Spiritual Formation: A Self-Centered Spiritualism?

Spiritual Formation: A Self-Centered Spiritualism?

I remember that a few years ago, I was going through a checkout line at a grocery store when the few items I purchased rang up to $6.66. The cashier noticed the ominous numbers and gave a small gasp. When I asked her what she thought of that number, she responded, “I don’t know what it means, but I know it’s really bad!”

Christians through the centuries have sometimes confused dangerous doctrines with trivial superstitions. When guarding against doctrinal dangers, we tend to “strain a gnat and swallow a camel.” The devil really doesn’t care which extreme distracts us—just as long as he can get you off the main track of truth.

This is what I’ve seen with the current phenomenon known as spiritual formation. Twenty years ago, many of us would not have raised an eyebrow over this term, but today there is a lot of passionate discussion about how this philosophy and practice is infiltrating our churches and leading many astray. If you asked people to describe it more specifically, many might say, “I don’t know exactly what it is, but I know it’s really bad!”

Let me state right off the bat: I have a problem with several spiritual formation practices, especially those that are rooted in Eastern mysticism and lead people to look within themselves for truth, rather than focusing on the Bible as our source of guidance. Many are being duped into practicing Eastern forms of meditation in which you “empty yourself,” which could ultimately allow the devil to influence the mind. These so-called spiritual practices are unbiblical and dangerous.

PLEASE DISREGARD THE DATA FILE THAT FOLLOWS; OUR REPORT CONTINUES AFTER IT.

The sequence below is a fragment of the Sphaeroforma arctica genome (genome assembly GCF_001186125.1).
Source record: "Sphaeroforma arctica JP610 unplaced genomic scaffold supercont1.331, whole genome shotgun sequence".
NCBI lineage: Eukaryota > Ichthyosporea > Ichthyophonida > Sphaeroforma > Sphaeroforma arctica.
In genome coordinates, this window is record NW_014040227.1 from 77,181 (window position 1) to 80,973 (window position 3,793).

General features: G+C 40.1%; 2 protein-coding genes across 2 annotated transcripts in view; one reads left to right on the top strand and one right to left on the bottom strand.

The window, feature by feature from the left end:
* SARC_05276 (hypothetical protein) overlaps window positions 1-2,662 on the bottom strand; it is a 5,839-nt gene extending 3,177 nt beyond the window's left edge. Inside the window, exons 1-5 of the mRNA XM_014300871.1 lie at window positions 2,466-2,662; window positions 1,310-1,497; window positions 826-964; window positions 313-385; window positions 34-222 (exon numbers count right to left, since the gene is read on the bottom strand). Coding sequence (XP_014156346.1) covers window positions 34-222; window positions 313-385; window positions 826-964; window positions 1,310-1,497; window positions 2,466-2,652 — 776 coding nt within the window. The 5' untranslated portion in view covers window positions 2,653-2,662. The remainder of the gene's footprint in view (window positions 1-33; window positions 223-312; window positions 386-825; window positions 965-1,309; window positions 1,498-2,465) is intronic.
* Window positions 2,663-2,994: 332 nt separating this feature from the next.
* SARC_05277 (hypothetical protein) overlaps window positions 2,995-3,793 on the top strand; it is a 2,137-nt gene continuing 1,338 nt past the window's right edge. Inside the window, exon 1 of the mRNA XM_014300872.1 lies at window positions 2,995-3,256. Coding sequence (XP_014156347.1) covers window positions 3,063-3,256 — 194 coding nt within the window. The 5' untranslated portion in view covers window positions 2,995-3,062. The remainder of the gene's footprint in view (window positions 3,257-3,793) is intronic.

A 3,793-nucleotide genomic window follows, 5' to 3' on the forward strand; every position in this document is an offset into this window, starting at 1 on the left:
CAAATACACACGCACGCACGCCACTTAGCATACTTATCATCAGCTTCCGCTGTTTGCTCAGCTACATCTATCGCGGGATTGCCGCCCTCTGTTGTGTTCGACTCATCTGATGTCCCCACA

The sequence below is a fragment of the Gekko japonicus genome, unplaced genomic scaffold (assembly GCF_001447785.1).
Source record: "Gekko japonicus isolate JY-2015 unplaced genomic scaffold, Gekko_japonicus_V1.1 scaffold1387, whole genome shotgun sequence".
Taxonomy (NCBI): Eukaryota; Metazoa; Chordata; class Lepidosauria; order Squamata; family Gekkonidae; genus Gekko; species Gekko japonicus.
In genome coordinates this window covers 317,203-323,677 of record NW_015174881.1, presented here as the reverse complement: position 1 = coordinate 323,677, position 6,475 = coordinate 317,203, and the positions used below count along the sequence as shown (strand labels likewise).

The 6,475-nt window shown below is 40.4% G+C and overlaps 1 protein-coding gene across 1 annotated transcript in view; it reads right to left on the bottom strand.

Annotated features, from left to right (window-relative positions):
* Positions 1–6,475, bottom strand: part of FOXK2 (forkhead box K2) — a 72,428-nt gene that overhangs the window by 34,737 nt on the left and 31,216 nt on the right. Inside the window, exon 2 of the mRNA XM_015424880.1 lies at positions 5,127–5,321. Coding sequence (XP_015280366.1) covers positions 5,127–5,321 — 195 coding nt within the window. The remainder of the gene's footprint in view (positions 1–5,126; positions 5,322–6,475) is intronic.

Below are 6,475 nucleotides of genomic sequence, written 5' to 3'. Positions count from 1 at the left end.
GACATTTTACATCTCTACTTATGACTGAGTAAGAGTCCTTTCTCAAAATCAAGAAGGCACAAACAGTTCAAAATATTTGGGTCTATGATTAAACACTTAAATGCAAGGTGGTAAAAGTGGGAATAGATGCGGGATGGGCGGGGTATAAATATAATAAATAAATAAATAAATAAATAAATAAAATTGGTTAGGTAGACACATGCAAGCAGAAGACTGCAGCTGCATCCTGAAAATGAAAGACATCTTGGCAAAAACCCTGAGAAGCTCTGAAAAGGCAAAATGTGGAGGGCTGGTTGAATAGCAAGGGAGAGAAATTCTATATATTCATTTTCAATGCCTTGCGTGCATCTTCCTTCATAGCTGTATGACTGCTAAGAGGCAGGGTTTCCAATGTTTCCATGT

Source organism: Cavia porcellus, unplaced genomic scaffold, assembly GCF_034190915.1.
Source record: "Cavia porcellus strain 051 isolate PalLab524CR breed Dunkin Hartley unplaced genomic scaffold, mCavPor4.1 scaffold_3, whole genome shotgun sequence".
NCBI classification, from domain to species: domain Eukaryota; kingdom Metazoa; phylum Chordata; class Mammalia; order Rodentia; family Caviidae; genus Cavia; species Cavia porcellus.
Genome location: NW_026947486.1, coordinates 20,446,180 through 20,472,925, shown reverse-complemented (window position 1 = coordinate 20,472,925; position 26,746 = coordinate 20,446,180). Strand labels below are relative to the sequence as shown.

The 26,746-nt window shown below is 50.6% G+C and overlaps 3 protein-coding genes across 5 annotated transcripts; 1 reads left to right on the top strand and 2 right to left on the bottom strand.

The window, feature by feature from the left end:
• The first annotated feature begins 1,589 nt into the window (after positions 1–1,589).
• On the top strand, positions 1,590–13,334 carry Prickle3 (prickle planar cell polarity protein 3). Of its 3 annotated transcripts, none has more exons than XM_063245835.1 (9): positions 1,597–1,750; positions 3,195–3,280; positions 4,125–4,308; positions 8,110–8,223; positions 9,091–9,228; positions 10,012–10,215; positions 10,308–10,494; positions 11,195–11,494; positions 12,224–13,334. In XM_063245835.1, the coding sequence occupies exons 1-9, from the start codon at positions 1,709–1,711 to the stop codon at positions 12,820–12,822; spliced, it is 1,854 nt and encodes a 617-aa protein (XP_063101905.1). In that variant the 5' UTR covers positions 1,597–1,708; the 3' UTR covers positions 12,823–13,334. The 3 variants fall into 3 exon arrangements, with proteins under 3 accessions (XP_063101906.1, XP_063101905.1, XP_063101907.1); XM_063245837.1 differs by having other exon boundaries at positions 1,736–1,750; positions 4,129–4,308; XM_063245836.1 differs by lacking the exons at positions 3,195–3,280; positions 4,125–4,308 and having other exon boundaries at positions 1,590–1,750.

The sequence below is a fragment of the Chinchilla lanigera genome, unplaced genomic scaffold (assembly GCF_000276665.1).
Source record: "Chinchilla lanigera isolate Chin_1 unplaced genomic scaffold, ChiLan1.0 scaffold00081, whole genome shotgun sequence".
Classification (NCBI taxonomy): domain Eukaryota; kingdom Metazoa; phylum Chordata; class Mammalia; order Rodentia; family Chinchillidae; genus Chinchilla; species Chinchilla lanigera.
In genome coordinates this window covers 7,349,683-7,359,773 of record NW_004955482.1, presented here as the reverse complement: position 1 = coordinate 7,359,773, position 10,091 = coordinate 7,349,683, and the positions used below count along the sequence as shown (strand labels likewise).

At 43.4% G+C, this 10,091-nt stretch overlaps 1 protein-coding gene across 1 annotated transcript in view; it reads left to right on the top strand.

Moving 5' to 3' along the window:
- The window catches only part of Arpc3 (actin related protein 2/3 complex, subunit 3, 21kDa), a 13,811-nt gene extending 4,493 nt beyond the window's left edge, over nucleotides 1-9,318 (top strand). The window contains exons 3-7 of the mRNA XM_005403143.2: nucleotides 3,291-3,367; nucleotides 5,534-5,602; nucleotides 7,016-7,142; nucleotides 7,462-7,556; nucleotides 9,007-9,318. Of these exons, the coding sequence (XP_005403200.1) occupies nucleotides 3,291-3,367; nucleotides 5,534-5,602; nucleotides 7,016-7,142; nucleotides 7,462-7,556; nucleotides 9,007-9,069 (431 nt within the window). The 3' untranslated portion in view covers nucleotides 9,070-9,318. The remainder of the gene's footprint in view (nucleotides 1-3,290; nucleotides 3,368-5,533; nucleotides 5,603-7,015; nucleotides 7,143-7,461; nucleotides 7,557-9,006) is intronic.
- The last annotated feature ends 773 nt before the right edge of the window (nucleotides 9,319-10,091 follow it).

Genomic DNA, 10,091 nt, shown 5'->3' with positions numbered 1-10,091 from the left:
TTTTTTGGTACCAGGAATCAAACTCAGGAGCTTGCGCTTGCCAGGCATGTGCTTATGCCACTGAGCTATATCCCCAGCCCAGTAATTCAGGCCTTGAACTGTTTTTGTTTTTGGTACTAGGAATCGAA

The Wiki definition of spiritual formation says, “The growth and development of the whole person by an intentional focus on one’s spiritual and interior life, interactions with others in ordinary life, and spiritual practices (prayer, the study of scripture, fasting, simplicity, solitude, confession, worship, etc.).” 

On the surface, most of this sounds pretty solid. We all should seek to grow spiritually and interact with others. I firmly believe in praying, reading the Bible, and fasting. But there is a growing emphasis among many groups on increasing a focus on the “interior life,” which I believe will ultimately lead you astray. The Bible has nothing good to say about the heart of man. “The heart is deceitful above all things, and desperately wicked; who can know it?” (Jeremiah 17:9).

Some people have said to me, “But the Bible talks about meditation.” That’s true. But when you study all the passages, you discover there is no recommendation to search within your heart for truth. Rather, you see an emphasis on meditating on God’s law (Psalm 1:2), on the works of God (Psalm 77:12), and on things that are true, noble, just, pure, lovely, and of good report (Philippians 4:8). When we seek some kind of emotional or even sensual (meaning a focus on our senses) experience with God in order to “feel” His presence as a way to confirm truth, we are starting down a pathway that eventually lead us away from God. We are even at risk when we allow another human to “guide” our meditation. This is not the example Jesus set for us.

I strongly believe that we need to meditate on God’s Word and on His majestic creative works. I think there are times we should seek godly counsel from another mature Christians. But we should not overreact out of fear and quit praying because we might do it in the wrong way! Let’s take a reasonable approach to biblical practices, concentrating on those that will help us grow in the Lord. Please always compare these activities with the solid Word of God.